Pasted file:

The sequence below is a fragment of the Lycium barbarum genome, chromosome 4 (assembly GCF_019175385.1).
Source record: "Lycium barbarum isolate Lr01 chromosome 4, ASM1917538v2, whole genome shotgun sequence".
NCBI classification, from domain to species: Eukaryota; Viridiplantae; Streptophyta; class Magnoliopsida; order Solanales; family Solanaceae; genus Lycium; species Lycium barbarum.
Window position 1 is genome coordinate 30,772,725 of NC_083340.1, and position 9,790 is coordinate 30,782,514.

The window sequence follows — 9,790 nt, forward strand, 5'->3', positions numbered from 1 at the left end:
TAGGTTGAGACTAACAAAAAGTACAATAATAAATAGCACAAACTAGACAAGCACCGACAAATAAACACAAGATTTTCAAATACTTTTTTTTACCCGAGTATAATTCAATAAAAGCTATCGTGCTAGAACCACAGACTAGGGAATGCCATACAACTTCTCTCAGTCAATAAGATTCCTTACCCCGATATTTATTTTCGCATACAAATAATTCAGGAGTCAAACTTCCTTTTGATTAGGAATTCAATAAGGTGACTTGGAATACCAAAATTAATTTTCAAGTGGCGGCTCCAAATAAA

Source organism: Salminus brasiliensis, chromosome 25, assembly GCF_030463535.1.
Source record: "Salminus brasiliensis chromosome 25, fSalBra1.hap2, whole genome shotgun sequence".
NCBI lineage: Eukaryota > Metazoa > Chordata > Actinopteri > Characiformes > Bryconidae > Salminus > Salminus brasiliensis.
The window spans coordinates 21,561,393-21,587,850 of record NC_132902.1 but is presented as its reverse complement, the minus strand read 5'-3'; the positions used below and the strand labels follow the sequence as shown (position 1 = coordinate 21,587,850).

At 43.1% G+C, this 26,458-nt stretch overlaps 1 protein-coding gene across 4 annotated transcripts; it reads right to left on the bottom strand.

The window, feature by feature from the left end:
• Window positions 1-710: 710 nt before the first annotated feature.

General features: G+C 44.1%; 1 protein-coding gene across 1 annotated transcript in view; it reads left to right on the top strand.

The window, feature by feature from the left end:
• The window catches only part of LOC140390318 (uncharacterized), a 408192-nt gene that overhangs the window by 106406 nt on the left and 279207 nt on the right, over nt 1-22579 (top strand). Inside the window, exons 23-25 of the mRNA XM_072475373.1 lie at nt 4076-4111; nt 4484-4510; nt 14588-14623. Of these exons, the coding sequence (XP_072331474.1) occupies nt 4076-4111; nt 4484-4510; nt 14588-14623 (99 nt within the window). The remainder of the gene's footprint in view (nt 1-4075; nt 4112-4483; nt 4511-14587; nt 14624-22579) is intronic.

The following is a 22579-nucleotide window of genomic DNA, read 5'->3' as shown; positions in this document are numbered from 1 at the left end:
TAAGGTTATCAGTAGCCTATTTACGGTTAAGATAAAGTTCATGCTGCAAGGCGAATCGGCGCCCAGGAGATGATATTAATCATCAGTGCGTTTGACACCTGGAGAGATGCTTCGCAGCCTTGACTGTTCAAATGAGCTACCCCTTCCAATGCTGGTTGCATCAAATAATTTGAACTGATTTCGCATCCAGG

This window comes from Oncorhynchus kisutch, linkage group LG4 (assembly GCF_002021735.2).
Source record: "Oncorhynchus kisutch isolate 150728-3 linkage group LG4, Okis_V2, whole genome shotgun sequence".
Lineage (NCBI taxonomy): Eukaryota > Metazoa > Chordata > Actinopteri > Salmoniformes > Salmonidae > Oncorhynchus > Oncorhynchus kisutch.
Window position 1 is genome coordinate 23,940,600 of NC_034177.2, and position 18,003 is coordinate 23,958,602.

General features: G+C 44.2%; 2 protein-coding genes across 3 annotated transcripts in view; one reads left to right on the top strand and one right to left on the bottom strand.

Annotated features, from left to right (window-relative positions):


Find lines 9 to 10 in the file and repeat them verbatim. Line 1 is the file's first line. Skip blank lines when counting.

NCBI lineage: Eukaryota > Metazoa > Chordata > Actinopteri > Characiformes > Bryconidae > Salminus > Salminus brasiliensis.
The window spans coordinates 21,561,393-21,587,850 of record NC_132902.1 but is presented as its reverse complement, the minus strand read 5'-3'; the positions used below and the strand labels follow the sequence as shown (position 1 = coordinate 21,587,850).